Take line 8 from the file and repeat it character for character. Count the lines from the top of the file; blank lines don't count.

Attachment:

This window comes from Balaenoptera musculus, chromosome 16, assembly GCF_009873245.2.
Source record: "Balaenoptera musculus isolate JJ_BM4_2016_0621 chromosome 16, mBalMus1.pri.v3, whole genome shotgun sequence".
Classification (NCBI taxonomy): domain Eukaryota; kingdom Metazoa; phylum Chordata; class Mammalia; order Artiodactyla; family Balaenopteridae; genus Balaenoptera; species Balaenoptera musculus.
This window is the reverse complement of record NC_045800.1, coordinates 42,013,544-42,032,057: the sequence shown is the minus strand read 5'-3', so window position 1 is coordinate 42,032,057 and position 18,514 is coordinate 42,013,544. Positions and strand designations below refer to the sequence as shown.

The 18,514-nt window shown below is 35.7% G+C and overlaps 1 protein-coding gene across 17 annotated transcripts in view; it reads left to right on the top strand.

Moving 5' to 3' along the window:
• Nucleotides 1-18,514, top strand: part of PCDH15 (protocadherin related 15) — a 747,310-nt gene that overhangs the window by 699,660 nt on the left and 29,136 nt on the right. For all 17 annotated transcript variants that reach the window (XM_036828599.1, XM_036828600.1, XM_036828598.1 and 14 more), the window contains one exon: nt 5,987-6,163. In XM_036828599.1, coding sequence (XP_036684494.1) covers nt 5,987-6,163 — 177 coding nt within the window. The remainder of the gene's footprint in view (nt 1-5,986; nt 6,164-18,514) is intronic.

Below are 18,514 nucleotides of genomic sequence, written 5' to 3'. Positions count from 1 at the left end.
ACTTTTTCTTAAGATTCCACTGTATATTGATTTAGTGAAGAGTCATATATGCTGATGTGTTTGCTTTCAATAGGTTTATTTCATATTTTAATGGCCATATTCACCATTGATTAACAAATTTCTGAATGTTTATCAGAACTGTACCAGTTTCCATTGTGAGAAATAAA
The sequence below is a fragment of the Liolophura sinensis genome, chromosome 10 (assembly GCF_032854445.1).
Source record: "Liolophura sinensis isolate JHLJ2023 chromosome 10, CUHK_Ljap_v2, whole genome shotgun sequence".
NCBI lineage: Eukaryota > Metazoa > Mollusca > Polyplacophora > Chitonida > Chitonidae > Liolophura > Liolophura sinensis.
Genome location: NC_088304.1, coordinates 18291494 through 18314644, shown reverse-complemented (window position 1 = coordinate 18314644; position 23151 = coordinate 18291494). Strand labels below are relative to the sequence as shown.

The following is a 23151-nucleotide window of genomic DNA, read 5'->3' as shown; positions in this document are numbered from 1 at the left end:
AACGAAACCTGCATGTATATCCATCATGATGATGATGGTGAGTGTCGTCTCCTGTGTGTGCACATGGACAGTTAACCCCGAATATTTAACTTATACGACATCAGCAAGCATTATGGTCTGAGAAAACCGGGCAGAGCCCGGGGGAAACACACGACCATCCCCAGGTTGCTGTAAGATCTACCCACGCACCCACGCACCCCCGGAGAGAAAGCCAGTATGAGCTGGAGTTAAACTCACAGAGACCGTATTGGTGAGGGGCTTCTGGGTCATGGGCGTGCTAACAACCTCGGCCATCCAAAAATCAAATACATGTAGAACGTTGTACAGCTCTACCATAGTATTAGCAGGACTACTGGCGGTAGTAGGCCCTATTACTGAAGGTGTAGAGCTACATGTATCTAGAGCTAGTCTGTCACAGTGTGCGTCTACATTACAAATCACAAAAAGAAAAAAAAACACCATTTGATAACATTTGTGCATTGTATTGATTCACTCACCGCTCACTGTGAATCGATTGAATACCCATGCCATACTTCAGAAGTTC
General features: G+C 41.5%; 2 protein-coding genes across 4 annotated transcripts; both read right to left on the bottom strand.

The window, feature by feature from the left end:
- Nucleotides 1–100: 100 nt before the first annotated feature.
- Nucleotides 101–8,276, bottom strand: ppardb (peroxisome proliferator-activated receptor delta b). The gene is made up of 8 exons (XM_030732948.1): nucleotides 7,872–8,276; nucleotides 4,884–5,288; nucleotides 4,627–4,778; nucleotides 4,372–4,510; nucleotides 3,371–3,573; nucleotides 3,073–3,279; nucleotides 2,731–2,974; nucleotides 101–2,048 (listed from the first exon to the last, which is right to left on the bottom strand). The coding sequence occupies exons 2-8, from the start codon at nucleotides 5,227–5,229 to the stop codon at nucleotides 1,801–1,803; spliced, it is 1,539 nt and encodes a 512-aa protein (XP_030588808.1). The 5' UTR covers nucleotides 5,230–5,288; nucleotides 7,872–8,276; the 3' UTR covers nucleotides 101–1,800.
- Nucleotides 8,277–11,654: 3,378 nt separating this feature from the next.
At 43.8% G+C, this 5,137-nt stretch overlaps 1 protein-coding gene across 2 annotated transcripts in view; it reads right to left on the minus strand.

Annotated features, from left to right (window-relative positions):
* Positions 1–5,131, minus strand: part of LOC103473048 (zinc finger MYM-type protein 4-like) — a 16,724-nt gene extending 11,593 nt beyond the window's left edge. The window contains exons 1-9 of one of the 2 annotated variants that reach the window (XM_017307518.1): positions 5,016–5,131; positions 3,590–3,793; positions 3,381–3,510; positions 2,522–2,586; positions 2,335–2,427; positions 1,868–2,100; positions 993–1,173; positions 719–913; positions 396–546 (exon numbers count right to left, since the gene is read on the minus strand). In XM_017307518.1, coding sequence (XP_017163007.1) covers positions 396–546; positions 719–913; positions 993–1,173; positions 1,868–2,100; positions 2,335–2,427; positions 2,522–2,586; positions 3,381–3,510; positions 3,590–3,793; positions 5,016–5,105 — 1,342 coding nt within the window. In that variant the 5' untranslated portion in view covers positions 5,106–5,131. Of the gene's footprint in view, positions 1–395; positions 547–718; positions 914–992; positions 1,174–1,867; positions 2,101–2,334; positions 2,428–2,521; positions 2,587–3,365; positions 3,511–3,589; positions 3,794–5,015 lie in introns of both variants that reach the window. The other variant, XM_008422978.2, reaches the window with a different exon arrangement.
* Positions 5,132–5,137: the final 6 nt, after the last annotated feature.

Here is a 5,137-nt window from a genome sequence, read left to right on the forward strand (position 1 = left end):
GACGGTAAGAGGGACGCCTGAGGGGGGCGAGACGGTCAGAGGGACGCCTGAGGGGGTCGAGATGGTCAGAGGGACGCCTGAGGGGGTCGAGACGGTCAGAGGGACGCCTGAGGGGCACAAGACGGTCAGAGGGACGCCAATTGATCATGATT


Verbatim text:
Below are 18,514 nucleotides of genomic sequence, written 5' to 3'. Positions count from 1 at the left end.